Even so, the size of their stand platform is limited.

2. Climbing Stand

This has separate stand and seat platforms that are connected together by straps so that neither platform falls to the ground if the other is already secured to the tree. It supports self-climbing, and for this reason it is also called a climber.

To achieve self-climbing, the hunter secures each platform on the tree trunk with special teeth (and sometimes blades) on rear frames of the platforms allowing for easy and secure attachment.

Then the hunter climbs to the stand platform and raises the seat platform to his/her waist level, and then seats on the seat and loosens the stand platform before raising it up-to the seat level and securing it in place.

Then the user stands on the stand platform and raises the seat platform. Thereafter, the stand platform is then raised, and this process is repeated till the hunter reaches the desired height and the deer stand is clamped securely to the trunk before hunting begins.

This mobile-style of deer stand is portable and allows the hunter to easily and quickly reposition his/her hunting position depending on where the prey is.

Moreover, to descend the tree, the hunter must repeat the process (s)he used to raise the stand, but now in reverse, that is, the seat platform is lowered and then the stand platform is lowered, and this is repeated till the stand is on the ground.

As expected, no separate climb equipment is needed, and this stand must be removed after hunting (which ensures that it is not stolen).

This stand is usually heavier than the hanging stand and it creates significant noise when the hunter is raising it up the tree which can alert and scare nearby deer and game.

Additionally, this stand can only be used on straight tree trunks with medium girth and gnarly rough barks. There should also be no low-hanging branches.

3. Ladder Stand

In this stand, the standing platform – with its attached seat – is fitted onto a multipiece ladder. This means that once the ladder leans against the tree trunk, or is securely attached into the trunk, the stand is already raised into place.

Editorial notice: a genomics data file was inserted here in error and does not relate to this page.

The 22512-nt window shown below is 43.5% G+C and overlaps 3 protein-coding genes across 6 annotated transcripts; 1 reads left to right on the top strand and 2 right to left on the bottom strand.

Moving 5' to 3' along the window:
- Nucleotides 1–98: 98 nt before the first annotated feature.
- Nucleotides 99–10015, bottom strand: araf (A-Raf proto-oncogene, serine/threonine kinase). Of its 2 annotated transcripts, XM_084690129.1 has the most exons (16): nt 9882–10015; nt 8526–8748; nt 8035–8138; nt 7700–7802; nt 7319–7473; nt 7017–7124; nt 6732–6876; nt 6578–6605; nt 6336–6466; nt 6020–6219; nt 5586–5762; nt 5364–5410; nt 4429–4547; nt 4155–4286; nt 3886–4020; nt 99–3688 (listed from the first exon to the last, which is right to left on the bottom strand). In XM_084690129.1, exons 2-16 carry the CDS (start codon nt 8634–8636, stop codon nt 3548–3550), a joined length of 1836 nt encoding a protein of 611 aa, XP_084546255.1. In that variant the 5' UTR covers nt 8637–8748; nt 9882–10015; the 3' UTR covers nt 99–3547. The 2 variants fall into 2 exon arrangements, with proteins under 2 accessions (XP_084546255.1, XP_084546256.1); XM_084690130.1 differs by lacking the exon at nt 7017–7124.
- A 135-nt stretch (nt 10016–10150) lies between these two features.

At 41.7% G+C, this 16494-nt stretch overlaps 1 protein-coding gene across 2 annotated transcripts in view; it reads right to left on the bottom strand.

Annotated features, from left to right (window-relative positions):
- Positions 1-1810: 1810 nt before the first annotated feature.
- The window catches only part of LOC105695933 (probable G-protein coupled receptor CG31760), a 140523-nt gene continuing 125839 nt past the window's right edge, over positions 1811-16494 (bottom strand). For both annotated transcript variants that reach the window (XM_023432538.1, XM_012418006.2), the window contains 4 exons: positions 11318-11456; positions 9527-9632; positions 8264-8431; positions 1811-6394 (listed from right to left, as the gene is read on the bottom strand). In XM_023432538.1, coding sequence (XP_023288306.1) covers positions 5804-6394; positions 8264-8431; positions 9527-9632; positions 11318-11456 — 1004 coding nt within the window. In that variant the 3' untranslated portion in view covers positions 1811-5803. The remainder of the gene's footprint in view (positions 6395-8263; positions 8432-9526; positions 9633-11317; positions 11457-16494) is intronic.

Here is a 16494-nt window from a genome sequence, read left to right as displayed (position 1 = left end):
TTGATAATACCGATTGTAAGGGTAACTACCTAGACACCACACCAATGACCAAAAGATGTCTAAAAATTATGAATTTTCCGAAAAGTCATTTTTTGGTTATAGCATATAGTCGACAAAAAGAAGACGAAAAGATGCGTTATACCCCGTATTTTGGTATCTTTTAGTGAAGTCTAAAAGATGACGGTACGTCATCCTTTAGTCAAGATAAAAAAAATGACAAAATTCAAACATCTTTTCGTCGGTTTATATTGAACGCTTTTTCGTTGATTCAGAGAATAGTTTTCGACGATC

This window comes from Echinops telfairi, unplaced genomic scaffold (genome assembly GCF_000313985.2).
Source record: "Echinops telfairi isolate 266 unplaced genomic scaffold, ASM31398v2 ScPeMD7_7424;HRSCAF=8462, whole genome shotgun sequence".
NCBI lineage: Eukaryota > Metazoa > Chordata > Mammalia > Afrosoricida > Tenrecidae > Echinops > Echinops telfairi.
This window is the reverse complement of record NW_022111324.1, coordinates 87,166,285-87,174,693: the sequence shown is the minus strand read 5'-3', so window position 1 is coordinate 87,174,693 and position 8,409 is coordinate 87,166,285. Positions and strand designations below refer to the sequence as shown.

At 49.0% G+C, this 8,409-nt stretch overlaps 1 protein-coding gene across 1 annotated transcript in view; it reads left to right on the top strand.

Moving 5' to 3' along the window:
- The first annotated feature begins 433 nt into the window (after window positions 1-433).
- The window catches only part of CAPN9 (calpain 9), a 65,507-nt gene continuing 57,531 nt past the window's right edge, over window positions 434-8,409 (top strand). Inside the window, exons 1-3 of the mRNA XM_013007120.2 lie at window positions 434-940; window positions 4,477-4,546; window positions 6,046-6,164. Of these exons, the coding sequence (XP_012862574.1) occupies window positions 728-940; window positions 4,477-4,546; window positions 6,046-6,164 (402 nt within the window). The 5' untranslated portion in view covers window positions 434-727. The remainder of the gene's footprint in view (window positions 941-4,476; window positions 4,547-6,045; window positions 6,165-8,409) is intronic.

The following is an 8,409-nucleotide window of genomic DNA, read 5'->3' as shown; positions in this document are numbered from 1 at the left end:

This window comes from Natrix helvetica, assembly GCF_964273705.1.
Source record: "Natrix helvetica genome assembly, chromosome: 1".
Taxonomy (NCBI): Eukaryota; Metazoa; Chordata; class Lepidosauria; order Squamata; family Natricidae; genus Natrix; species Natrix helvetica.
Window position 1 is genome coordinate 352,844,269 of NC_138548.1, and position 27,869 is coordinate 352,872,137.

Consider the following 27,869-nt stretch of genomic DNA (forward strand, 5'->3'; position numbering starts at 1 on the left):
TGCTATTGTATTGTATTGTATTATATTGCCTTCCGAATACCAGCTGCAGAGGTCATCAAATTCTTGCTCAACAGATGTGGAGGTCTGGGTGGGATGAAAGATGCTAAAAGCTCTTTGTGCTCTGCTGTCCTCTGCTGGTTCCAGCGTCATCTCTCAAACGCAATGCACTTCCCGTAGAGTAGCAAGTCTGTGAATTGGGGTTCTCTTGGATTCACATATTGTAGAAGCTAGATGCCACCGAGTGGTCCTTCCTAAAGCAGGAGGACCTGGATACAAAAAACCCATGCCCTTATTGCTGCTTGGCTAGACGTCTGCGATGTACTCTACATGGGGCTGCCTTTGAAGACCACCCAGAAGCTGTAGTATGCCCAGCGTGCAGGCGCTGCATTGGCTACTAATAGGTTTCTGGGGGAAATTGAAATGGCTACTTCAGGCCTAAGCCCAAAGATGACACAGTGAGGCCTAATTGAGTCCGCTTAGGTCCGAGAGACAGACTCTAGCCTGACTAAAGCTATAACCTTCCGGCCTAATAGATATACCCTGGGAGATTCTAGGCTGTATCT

It is also called a ladder-style tree stand. As expected, it is heavier and bulkier (and also pricier) than either the climbing or hanging stand.

This stand is usually transported by a vehicle to the hunting site, and requires at least two people to set it up. Moreover, the conspicuous ladder can be seen or detected by the game.

This ladder offers the following benefits: stability during hunting, safety, comfort, and large stand platforms for bow hunting or for 2 people to hunt together. Moreover, their seats can be padded and be outfitted with a guard rail.

Like the stationary hanging stand, this ladder stand can be left on the tree till the next hunting trip.

4. Box Stand

box stand

It is also called a tower, and its stand platform rest on 3 (or more) legs, and the seat is placed on this platform.

Expectedly, this stand allows the hunter to have a 360º view of the field, and some feature roofed enclosure to protect the hunter from the elements, as well as allow for hunting when it is raining. Some only have blinds for camouflage.

Because it is freestanding and not secured onto any tree, it is technically not considered a tree stand, but it is still considered a deer stand.

If the stand has 3 legs, then it is called a tripod stand, and the term box stand is reserved for models that rest in 4 legs or more. Most box stands are built using lumbar with the floor surfaced with anti-skid material. It can have a wooden or metal roof.

Once it is set up, the hunter needs to leave it in place so that animals become accustomed to its presence. Usually, this stand must be set up at the edge of forests, or on flat rolling land with shrubs.

Like the ladder stand, the box stand is heavier, bulkier, pricier, and more difficult to set up as compared to either the climbing or hanging stand.

Hunting Tips when Using Tree Stands

Each type of deer stand serves a unique function. Still, there are universal hunting tips that the hunter must consider when using any type of stand, and the 2 main tips are:

Odor Masking

A deer has a heightened sense of smell and can scent human odor even if the hunter is half-a-mile away. Moreover, the deer can smell oddities in its environment which alerts it of a predator.

The tree stand helps the hunter because (s)he is perched high above the deer and blowing wind can only waft a faint odor to the nostrils of the deer, while the stand location above ground increases the distance between the deer and the hunter.

Furthermore, the hunter has a greater field of view and can see the deer prancing or running away. Still, it is recommended that one uses an odor-masking spray to mask human scent. It is for this reason that veteran hunters pour animal urine on their hunting clothes.

Noise Minimization

A deer can distinguish noises in their environment, and this allows it to make out noises that are not frequently heard in its grazing field.

This also enables the deer to hear human footsteps, human voices, radio sounds, and even snacking sounds. Therefore, hunters need to minimize talking if they are hunting in pairs, and if the radio must be kept on, then its volume must be kept very low.

Advertisement